I think it has got to be one of the worst things about cancer, not knowing if what could very likely be a "normal" ache or pain is indeed normal or may be a signal of something bad and cancer related. It makes you feel like a hypochondriac or a crazy person. I have actually laid awake some nights (yes, more than one) trying to "assess" my various pains and it makes me laugh to look back on it because I was thinking things like, "Now, does this feel like a liver tumor?" Like I would really be able to tell. Heck, I had tumors the size of a lemon before I was diagnosed and only had occasional pain and nothing that screamed liver tumor at me. And really, who sits there thinking, "Ah yes, this pain feels very liver tumor-like, I really need to call my doctor now"? So, you see, you can drive yourself crazy wondering and worrying, but then, on the other hand, if you just write every ache and pain off as being a "normal" one then you can land yourself in a whole heap of trouble by missing early signs of something that could turn bad quick. I guess the trick is finding a happy medium... I, personally, haven't found it yet.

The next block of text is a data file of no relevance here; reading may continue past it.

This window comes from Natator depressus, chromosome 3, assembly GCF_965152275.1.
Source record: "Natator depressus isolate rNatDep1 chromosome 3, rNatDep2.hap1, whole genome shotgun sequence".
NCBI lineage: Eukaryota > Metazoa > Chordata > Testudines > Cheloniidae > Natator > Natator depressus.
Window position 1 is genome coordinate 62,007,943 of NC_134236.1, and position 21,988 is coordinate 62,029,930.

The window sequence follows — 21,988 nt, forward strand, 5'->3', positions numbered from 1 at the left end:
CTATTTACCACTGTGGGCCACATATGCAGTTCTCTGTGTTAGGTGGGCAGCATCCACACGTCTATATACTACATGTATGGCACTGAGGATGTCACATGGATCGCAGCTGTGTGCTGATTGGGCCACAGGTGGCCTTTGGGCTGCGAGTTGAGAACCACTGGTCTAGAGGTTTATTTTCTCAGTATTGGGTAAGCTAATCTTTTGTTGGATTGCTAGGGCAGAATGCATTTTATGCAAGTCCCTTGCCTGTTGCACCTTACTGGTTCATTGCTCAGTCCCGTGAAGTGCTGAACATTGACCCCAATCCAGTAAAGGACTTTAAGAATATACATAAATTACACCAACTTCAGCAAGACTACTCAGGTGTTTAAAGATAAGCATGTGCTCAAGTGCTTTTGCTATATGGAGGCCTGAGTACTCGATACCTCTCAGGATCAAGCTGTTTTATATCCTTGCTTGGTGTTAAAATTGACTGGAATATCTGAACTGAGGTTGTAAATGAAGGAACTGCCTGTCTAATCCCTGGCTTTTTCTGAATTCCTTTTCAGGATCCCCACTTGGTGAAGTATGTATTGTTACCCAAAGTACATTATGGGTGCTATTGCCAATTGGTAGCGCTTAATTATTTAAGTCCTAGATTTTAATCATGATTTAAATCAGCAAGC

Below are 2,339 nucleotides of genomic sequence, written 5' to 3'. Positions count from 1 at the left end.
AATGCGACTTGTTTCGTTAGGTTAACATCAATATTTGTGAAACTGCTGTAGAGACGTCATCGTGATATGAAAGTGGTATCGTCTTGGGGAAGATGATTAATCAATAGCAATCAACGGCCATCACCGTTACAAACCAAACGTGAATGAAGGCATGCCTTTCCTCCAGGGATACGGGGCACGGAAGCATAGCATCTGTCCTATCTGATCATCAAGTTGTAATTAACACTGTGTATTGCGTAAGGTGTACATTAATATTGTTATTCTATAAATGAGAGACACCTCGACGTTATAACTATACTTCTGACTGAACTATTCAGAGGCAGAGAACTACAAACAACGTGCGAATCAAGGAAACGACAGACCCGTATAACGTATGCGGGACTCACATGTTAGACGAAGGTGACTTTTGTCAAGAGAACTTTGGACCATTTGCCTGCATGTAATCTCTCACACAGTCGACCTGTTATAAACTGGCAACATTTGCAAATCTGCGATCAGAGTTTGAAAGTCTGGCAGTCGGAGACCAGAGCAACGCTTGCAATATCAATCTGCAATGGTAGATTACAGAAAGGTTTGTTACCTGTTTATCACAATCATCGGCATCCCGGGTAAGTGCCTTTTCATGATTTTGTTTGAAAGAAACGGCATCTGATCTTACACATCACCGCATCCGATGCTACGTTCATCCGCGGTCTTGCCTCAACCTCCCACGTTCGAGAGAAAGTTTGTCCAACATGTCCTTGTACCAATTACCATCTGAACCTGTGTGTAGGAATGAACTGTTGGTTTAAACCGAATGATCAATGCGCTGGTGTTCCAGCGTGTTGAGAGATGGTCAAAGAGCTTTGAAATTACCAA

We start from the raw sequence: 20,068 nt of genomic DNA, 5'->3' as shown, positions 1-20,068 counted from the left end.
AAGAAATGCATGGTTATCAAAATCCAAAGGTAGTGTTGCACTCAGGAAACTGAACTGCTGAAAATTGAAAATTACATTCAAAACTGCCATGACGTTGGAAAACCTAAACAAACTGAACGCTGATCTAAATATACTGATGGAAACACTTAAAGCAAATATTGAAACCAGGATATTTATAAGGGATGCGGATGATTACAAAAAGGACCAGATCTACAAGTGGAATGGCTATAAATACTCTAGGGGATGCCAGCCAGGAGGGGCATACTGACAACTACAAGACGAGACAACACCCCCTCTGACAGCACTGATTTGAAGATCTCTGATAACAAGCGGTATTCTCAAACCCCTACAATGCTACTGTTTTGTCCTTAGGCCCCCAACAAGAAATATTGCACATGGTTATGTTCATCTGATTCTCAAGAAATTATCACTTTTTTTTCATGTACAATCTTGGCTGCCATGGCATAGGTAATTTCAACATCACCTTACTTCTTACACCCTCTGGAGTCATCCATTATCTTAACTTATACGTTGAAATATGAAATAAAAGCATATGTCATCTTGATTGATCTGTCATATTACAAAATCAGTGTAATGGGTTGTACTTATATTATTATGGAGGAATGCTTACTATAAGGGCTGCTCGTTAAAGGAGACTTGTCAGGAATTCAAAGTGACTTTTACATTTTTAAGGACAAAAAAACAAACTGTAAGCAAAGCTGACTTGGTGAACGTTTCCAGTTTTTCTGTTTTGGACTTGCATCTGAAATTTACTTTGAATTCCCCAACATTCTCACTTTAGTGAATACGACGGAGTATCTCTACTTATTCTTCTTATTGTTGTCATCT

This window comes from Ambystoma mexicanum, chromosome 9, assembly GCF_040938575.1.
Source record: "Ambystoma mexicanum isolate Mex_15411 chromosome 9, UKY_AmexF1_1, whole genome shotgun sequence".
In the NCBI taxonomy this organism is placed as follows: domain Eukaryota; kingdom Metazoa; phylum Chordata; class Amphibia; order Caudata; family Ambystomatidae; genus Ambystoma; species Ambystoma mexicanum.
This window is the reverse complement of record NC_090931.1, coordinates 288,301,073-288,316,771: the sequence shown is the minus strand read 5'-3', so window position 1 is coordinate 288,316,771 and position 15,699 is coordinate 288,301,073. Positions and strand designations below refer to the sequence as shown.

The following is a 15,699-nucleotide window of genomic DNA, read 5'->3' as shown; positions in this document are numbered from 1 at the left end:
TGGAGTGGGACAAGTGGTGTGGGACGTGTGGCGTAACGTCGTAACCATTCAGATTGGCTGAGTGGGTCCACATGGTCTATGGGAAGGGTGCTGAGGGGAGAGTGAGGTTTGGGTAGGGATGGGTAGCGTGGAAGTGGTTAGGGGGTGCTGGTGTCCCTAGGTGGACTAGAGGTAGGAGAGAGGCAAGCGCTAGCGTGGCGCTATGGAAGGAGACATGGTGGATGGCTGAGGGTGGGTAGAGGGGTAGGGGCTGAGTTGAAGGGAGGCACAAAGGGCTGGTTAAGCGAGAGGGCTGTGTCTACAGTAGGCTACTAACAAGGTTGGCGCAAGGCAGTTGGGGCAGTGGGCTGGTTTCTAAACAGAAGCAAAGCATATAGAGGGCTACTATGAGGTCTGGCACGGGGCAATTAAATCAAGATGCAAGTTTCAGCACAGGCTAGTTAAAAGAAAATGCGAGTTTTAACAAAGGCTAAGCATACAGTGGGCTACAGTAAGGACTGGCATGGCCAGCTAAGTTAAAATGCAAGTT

So that's where I am right now. Headed back up to get everything checked soon and worrying about it all in the mean time. But even on the rainiest day there is the knowledge that the rain will eventually stop, the waters will recede, the damage can be assessed, and work to repair any problems can begin.